Paton admitted that he wavered as he wondered whether there would be any gospel success. He poured himself into learning the language of the Aniwa people and reduced it to writing. He built orphanages where he and Margaret trained young people for Jesus. Margaret taught a class of about fifty women and girls and they became experts at sewing, singing and plaiting hats, and reading. . They "trained the Teachers . . . translated and printed and expounded the Scriptures . . . ministered to the sick and dying . . . dispensed medicines every day . . . taught them the use of tools . . ." (p. 378). They held worship services every Lord's Day and sent native teachers to all the villages to preach the gospel.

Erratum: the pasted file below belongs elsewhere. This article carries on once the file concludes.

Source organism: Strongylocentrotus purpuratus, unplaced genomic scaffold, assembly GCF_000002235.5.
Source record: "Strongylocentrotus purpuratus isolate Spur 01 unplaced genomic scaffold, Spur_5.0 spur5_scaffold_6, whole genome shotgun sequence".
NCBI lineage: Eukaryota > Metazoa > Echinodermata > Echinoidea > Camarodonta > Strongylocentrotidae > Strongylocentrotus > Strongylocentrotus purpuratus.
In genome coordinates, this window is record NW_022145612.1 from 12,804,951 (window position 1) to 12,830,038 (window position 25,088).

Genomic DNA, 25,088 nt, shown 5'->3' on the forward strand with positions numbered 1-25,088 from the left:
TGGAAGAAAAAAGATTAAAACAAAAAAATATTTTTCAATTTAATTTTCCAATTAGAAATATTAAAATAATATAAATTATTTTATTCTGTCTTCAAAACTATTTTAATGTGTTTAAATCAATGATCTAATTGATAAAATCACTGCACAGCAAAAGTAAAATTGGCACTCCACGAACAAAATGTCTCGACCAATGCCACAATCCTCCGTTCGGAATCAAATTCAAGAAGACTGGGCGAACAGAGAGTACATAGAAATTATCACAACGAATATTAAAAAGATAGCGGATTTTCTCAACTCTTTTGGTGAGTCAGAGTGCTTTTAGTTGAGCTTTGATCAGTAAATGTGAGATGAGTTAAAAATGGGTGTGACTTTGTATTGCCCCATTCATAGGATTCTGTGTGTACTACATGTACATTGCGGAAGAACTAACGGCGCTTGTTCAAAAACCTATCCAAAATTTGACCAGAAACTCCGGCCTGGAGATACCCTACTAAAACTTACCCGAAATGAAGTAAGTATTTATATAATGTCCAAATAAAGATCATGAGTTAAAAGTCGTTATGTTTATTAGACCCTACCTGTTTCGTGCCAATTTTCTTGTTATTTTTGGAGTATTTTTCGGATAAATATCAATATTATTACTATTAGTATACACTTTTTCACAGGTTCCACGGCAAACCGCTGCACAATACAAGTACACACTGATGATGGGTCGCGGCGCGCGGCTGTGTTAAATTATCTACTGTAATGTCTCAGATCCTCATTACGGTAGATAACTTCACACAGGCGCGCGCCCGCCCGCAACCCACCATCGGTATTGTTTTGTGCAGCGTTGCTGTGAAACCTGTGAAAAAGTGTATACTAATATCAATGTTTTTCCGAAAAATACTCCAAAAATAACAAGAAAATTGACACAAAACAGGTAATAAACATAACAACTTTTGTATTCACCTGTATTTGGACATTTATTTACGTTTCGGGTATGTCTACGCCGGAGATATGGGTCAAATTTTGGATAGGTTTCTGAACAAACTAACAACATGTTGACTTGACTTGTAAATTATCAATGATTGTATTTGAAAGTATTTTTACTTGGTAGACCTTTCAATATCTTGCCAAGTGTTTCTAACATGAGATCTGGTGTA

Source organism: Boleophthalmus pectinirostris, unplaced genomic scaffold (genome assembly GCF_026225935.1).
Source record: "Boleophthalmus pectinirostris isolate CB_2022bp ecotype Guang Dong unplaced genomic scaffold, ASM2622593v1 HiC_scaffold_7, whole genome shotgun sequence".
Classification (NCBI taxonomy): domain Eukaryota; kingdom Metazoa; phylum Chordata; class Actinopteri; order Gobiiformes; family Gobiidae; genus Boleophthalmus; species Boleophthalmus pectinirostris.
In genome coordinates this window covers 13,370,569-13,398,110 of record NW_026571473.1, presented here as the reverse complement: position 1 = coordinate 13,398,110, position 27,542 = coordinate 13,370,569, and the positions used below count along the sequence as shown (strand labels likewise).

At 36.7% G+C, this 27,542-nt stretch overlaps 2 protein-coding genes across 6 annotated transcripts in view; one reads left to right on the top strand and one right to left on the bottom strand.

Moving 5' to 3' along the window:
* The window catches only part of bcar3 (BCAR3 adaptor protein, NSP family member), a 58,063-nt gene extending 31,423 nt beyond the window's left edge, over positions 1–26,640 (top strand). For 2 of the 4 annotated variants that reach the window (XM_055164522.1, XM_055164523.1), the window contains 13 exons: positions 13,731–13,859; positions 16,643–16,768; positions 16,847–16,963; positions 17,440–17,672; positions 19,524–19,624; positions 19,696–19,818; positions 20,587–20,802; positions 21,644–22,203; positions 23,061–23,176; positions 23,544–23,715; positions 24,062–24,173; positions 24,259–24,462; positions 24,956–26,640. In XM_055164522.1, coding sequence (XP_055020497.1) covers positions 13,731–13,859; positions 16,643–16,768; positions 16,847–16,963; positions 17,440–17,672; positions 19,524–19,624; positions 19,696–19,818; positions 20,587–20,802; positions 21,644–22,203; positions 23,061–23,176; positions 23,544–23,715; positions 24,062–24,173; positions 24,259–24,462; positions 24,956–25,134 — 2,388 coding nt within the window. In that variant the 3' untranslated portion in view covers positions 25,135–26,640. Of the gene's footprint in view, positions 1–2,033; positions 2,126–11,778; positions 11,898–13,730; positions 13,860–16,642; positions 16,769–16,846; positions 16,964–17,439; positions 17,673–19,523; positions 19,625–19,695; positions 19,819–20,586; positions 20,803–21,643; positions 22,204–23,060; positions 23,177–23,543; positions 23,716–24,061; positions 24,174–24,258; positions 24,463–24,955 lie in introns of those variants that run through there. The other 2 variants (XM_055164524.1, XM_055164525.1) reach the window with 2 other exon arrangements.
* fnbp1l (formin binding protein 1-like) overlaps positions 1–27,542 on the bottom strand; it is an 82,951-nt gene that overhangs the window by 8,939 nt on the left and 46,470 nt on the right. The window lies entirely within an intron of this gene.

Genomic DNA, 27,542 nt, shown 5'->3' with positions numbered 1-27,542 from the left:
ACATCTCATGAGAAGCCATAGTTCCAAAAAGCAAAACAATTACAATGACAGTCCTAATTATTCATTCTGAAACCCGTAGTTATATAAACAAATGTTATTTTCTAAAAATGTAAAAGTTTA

Within fifteen years, John and Margaret Paton saw the entire island of Aniwa turn to Christ. He would continue to minister to the people of Aniwa for another twenty-five years and would write in his journal toward the end of his life, "I claimed Aniwa for Jesus, and by the grace of God Aniwa now worships at the Savior's feet" (p. 312). Even in his old age, when John would leave New Hebrides and travel around the world championing the cause of missions in the South Pacific, he continued to minister to his beloved Aniwan people and "published the New Testament in the Aniwan Language" in 1897. Paton outlived his second wife by two years and died in Australia on January 28, 1907. Until the day of his death he was translating hymns and catechisms and creating a dictionary for the Aniwa, even though his health prevented him from being on the island.
There are three things that strike me about the character of John Patton and seem to me to be the mark of all great missionaries.
John Patton often spoke directly and forcefully to his cannibal assailants, trusting in God’s divine Providence that whether he lived, or died, it was all in God’s hands.